Alarming reports of attacks on Uber drivers describe assaults that leave the rideshare driver injured, hospitalized, or even in a coma. Some Uber drivers are killed on the job in senseless acts of violence—having been beaten to death, shot, or stabbed.
These terrible attacks occur in New Jersey as well as the rest of America. A 21-year-old Uber driver reported being assaulted with a seat belt by his 44-year-old passenger while driving on the Palisades Interstate Parkway in Englewood Cliffs, NJ, in 2019, NorthJersey.com reported.
In December 2019, an Uber driver in Upper Freehold Township suffered facial injuries when an attacker threw a hammer at him, local media station 92.7 WOBM reported.
A female Uber driver in Paterson, NJ, was sexually assaulted when her 30-year-old male passenger threatened her at gunpoint if she didn’t perform sex acts in February 2020, NBC News reported. The passenger’s gun turned out to be fake—but the rideshare driver didn’t know that.
A Union, NJ, Uber driver was attacked so brutally by his passengers in October 2022 that he required eye surgery, according to a GoFundMe campaign the rideshare driver set up upon realizing that his insurance wouldn’t cover the procedure.
The list of Uber drivers assaulted goes on. If you were attacked or assaulted behind the wheel while driving for Uber, you—unfortunately—have plenty of company.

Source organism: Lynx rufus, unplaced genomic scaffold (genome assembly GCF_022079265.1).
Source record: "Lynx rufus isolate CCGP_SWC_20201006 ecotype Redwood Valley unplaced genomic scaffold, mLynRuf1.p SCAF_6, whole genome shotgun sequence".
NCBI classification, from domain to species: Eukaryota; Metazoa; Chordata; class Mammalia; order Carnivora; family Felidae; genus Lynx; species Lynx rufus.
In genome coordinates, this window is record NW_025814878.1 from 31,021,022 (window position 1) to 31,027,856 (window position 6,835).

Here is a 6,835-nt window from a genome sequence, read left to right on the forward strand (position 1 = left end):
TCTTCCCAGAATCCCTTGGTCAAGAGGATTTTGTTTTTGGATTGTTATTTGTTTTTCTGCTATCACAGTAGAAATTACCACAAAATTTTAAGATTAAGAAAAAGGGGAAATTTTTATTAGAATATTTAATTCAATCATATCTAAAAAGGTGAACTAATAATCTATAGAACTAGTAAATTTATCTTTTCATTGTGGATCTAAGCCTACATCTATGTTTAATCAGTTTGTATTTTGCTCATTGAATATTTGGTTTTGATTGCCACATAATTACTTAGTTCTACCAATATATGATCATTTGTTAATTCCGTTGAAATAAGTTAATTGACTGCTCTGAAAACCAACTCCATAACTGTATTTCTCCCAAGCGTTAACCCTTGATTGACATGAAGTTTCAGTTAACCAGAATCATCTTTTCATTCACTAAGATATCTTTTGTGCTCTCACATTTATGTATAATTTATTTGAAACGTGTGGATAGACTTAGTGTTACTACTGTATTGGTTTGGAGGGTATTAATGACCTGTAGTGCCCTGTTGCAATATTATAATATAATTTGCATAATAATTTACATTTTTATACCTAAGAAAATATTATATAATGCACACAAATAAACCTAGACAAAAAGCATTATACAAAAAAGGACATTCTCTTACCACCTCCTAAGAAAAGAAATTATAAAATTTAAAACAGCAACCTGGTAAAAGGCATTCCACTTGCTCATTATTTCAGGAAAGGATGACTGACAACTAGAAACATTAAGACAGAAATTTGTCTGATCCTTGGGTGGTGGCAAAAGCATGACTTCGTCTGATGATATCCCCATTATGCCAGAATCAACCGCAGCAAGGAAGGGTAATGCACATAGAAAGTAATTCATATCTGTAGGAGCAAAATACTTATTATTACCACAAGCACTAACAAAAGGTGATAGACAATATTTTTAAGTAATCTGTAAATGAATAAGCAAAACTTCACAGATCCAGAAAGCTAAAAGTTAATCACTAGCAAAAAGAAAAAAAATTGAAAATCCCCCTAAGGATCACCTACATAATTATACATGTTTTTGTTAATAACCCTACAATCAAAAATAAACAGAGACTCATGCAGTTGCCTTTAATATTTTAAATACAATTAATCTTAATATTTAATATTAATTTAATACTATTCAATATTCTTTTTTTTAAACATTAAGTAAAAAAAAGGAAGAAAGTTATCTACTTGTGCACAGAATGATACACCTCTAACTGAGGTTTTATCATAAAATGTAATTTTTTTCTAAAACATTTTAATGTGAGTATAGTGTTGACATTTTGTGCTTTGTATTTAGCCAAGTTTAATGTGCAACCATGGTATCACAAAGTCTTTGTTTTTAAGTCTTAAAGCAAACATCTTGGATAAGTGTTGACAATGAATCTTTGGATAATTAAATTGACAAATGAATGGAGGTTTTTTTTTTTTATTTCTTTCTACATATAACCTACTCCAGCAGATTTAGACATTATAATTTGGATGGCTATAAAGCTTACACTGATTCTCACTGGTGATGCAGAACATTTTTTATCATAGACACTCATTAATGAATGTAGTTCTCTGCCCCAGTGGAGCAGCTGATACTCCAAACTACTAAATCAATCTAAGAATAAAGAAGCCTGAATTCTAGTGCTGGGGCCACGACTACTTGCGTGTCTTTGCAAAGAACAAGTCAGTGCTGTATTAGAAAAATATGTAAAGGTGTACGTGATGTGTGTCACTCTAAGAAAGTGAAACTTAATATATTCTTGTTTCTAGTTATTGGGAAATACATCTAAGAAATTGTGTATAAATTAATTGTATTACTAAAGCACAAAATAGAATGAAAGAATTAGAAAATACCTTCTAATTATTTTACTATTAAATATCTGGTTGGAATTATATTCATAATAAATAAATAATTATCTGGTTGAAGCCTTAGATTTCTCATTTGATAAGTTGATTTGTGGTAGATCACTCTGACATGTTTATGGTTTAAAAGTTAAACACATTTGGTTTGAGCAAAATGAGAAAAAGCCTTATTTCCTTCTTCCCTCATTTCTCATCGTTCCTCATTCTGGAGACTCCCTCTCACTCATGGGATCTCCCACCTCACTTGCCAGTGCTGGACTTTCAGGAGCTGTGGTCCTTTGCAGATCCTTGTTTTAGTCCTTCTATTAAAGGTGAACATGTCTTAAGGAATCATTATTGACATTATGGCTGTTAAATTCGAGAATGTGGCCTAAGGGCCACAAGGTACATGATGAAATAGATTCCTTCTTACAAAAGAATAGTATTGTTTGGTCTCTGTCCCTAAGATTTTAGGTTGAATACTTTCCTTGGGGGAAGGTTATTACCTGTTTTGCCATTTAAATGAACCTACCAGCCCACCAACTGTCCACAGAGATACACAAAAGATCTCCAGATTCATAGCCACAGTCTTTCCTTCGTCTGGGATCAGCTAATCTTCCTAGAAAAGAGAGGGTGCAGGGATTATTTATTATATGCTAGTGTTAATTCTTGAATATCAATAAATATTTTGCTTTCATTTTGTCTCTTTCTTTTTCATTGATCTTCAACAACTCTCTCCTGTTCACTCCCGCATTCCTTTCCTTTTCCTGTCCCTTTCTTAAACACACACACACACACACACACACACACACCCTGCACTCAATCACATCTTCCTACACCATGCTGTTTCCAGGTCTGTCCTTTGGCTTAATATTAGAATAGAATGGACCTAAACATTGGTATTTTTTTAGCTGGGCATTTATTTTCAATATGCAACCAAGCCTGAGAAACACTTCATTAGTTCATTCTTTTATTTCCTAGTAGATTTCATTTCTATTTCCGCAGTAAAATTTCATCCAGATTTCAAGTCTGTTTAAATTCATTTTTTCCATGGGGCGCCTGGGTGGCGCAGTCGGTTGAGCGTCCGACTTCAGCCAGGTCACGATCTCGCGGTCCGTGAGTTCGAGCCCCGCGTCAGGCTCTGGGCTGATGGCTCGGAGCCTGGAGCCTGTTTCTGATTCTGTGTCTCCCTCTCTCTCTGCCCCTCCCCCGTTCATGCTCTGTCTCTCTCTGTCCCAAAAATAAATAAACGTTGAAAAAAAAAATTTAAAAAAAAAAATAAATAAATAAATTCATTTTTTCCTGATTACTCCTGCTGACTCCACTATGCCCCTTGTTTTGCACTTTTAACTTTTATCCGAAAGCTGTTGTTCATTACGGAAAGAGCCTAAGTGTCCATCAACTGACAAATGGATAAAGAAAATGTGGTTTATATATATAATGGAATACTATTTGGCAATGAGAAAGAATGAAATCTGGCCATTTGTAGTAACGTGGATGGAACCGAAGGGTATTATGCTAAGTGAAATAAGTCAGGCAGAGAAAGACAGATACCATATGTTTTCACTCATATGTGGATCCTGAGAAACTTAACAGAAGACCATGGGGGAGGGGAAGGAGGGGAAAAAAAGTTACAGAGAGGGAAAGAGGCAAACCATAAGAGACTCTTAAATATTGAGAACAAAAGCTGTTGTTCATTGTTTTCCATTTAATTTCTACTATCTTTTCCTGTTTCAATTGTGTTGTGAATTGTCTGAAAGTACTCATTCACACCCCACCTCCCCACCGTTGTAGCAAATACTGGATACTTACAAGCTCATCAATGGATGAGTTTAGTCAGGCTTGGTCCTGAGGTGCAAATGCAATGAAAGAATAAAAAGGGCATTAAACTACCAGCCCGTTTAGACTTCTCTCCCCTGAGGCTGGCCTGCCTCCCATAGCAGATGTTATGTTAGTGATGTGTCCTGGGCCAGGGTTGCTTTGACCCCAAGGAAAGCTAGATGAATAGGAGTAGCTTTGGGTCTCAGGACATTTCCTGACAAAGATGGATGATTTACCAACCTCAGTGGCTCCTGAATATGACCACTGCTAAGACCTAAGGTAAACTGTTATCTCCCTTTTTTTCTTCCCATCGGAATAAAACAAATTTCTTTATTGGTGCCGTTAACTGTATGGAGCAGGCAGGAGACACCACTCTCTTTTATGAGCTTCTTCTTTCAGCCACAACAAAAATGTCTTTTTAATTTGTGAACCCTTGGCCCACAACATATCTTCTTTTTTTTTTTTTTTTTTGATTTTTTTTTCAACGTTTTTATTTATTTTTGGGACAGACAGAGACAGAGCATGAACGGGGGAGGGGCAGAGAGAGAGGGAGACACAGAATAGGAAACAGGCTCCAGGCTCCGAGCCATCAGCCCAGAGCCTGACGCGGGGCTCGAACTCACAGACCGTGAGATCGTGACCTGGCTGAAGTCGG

If you have been attacked or assaulted while driving for Uber, you should report the crime to the local authorities right away. Your attacker deserves to face the consequences of their criminal behavior.
In some circumstances, you may also have grounds for a civil claim through which you can seek financial compensation. Your attacker going to jail may help you feel safer and give you a sense of justice, but this outcome won’t help you heal and recover from the physical wounds you have suffered or the emotional trauma of the assault. Compensation obtained through an Uber driver assault lawsuit can help you afford the care you need to make the best possible recovery.
This compensation can also help make you (and your family) financially whole. In some cases, Uber drivers injured in assaults while working for the rideshare company may have the grounds to seek compensation for lost wages. Your injuries may, temporarily or permanently, cause you to miss out on the income you used to earn as an Uber driver. The disabilities that can result from a serious assault may also prevent you from earning income in other capacities. If driving for Uber was a part-time side hustle you performed along with your full-time job, your injuries may prevent you from returning to your full-time job, as well.
How do you go about seeking financial compensation for an Uber driver assault? You’re going to need an experienced NJ Uber driver assault attorney who understands the intricacies of the law and the complex legal process. When you choose Console & Associates, P.C. to represent you in your New Jersey Uber driver assault claim, we’ll handle every aspect of your claim. We’ll take care of the legal requirements, so you can just focus on your recovery.
The last thing you need right now is another source of stress, like worrying about expensive legal fees. That’s why Console & Associates, P.C. represents all of our clients on a no-win, no-fee basis. You’ll pay nothing upfront for our legal services, and you will only ever owe in attorneys’ fees a fraction of the compensation we succeed in getting for you.